Did you ever fat finger a git command? Did git actually ask you if you meant the command which you intended to type anyway? Were you mildly irritated that git didn’t go ahead and executed the command it deduced? Something like the interaction below:

$ git psuh
git: 'psuh' is not a git command. See 'git --help'.

Did you mean this?

Well, you can turn your irritation into admiration for git. git has a autocorrect feature that you can enable if needed.

The feature can be enabled by setting the help.autocorrect config appropriately. Here’s what the man pages have to say about the setting:

Automatically correct and execute mistyped commands after waiting for the given number of deciseconds (0.1 sec). If more than one command can be deduced from the entered text, nothing will be executed. If the value of this option is negative, the corrected command will be executed immediately. If the value is 0 - the command will be just shown but not executed. This is the default.

By default, the help.autocorrect value is 0, which means that you get the Did you mean this? question, but no correction happens. Setting it to a positive value will make git correct to deduced command after that much time (in deciseconds - so setting a value of 10 will make git autocorrect in a second.) Setting a negative value will make git autocorrect immediately, and this is probably something you don’t want.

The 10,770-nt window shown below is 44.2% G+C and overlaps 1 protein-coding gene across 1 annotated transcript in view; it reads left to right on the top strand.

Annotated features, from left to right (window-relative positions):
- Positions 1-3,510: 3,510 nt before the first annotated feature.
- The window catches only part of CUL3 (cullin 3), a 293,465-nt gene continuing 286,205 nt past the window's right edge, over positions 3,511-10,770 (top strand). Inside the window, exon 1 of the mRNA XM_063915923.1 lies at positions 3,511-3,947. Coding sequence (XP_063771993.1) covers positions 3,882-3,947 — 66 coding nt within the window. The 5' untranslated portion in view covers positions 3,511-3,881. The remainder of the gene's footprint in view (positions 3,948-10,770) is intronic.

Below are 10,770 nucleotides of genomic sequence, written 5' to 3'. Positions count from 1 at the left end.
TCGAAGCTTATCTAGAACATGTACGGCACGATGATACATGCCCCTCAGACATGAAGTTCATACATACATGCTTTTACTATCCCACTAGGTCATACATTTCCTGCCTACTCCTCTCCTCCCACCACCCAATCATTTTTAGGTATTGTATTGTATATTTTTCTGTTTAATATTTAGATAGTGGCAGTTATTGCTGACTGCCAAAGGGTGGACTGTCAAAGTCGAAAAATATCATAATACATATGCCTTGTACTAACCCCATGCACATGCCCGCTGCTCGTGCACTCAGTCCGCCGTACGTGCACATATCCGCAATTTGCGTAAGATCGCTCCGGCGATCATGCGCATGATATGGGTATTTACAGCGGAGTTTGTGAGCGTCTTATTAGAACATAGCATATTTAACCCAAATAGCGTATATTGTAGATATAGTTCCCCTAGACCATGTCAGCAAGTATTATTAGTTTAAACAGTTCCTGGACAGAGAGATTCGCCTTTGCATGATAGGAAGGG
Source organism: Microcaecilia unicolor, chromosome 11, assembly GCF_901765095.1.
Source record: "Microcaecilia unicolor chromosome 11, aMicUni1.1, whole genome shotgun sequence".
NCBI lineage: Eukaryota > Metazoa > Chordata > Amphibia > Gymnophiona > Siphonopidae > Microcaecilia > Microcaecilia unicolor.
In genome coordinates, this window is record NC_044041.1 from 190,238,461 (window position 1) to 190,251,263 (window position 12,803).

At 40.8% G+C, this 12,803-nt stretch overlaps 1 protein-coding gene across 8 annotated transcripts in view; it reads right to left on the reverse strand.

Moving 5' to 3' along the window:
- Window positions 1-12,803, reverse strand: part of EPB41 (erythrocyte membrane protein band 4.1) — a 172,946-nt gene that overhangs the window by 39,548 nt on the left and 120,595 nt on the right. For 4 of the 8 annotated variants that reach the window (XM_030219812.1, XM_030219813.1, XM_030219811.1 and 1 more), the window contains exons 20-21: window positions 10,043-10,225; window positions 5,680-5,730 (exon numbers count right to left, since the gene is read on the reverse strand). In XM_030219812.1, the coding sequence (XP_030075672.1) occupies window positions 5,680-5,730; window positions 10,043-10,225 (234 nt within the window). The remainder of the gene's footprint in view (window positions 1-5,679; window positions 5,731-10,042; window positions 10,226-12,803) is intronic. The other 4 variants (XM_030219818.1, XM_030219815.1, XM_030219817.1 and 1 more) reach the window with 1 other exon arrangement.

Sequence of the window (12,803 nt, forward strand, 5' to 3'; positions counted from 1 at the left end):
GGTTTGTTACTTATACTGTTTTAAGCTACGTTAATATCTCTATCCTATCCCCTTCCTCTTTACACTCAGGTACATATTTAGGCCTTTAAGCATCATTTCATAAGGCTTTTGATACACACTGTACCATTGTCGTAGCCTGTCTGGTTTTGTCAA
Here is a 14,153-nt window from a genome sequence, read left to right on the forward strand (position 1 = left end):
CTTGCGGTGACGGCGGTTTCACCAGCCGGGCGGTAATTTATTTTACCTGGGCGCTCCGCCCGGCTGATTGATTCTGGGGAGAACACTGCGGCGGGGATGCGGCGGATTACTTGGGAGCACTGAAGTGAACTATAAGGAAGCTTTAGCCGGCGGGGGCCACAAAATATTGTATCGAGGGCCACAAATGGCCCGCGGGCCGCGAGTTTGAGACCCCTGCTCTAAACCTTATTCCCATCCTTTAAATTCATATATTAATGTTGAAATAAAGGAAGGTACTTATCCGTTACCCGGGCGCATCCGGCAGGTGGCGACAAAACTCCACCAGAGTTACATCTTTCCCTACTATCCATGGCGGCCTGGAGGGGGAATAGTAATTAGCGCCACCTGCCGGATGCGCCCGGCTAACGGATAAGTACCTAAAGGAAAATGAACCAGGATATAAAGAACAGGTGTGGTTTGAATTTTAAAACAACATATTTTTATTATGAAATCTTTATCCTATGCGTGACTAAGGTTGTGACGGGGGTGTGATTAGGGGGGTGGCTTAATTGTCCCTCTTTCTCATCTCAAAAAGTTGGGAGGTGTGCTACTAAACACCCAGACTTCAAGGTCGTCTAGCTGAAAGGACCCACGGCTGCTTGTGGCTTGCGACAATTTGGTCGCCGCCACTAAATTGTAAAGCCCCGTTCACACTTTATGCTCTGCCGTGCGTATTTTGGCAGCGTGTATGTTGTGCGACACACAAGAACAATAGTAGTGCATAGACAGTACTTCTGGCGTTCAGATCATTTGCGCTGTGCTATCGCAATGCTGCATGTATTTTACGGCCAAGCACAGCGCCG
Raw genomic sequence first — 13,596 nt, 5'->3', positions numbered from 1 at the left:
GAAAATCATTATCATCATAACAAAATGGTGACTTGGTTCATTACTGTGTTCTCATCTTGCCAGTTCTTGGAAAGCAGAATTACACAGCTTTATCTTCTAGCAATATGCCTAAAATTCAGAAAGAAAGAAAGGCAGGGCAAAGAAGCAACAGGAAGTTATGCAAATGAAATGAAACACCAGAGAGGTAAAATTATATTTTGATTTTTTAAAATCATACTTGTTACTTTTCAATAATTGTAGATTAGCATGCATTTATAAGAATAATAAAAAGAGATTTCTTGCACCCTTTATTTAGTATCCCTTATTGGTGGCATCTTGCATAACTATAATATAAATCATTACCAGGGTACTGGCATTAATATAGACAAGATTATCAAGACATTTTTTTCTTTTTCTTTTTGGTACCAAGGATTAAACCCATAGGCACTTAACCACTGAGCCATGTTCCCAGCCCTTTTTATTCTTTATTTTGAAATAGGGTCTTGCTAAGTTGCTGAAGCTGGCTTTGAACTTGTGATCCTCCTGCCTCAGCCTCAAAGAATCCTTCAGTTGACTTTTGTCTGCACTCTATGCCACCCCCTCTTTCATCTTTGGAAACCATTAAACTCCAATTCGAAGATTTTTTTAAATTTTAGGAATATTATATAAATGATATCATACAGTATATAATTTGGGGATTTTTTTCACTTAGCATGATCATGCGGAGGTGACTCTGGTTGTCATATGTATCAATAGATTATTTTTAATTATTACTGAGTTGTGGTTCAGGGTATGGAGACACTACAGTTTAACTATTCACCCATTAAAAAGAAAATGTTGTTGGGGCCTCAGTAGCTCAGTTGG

So go ahead and set help.autocorrect to a sane value, and stop worrying about your typos:

git config --global help.autocorrect 10

Now, you interaction with git can be irritation-free:

$ git psuh
WARNING: You called a Git command named 'psuh', which does not exist.
Continuing under the assumption that you meant 'push'
in 1.0 seconds automatically...

Related: While the above is only for git, you might want to look at thefuck if you want similar autocorrect for any command you type. The appropriately named utility goes beyond just correcting typos, however. It can also do suggested commands (like git push when no upstream is set.)